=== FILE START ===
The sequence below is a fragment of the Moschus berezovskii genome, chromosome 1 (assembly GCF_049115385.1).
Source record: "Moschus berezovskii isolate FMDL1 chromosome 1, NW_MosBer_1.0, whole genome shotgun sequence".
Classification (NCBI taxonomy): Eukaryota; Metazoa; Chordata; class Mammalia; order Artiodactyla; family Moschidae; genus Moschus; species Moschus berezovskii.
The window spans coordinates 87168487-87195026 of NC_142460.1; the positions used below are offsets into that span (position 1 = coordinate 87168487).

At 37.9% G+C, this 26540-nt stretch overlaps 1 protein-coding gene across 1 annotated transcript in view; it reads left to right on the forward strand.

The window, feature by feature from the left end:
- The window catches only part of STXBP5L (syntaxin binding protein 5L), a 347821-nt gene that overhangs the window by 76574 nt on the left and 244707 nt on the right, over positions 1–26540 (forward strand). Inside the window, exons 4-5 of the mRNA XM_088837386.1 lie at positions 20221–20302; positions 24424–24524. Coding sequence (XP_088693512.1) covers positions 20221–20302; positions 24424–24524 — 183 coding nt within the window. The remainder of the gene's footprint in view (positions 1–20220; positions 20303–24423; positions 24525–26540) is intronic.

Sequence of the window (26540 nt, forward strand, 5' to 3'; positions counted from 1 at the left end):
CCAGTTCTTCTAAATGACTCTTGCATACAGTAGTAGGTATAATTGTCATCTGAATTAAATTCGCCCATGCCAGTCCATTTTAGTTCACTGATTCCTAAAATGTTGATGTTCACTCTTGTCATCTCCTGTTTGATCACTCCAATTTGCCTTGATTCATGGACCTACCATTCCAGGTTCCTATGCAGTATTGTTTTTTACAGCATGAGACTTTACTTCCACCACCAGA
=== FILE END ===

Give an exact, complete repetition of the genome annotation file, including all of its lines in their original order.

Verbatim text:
The sequence below is a fragment of the Moschus berezovskii genome, chromosome 1 (assembly GCF_049115385.1).
Source record: "Moschus berezovskii isolate FMDL1 chromosome 1, NW_MosBer_1.0, whole genome shotgun sequence".
Classification (NCBI taxonomy): Eukaryota; Metazoa; Chordata; class Mammalia; order Artiodactyla; family Moschidae; genus Moschus; species Moschus berezovskii.
The window spans coordinates 87168487-87195026 of NC_142460.1; the positions used below are offsets into that span (position 1 = coordinate 87168487).

At 37.9% G+C, this 26540-nt stretch overlaps 1 protein-coding gene across 1 annotated transcript in view; it reads left to right on the forward strand.

The window, feature by feature from the left end:
- The window catches only part of STXBP5L (syntaxin binding protein 5L), a 347821-nt gene that overhangs the window by 76574 nt on the left and 244707 nt on the right, over positions 1–26540 (forward strand). Inside the window, exons 4-5 of the mRNA XM_088837386.1 lie at positions 20221–20302; positions 24424–24524. Coding sequence (XP_088693512.1) covers positions 20221–20302; positions 24424–24524 — 183 coding nt within the window. The remainder of the gene's footprint in view (positions 1–20220; positions 20303–24423; positions 24525–26540) is intronic.

Sequence of the window (26540 nt, forward strand, 5' to 3'; positions counted from 1 at the left end):
CCAGTTCTTCTAAATGACTCTTGCATACAGTAGTAGGTATAATTGTCATCTGAATTAAATTCGCCCATGCCAGTCCATTTTAGTTCACTGATTCCTAAAATGTTGATGTTCACTCTTGTCATCTCCTGTTTGATCACTCCAATTTGCCTTGATTCATGGACCTACCATTCCAGGTTCCTATGCAGTATTGTTTTTTACAGCATGAGACTTTACTTCCACCACCAGA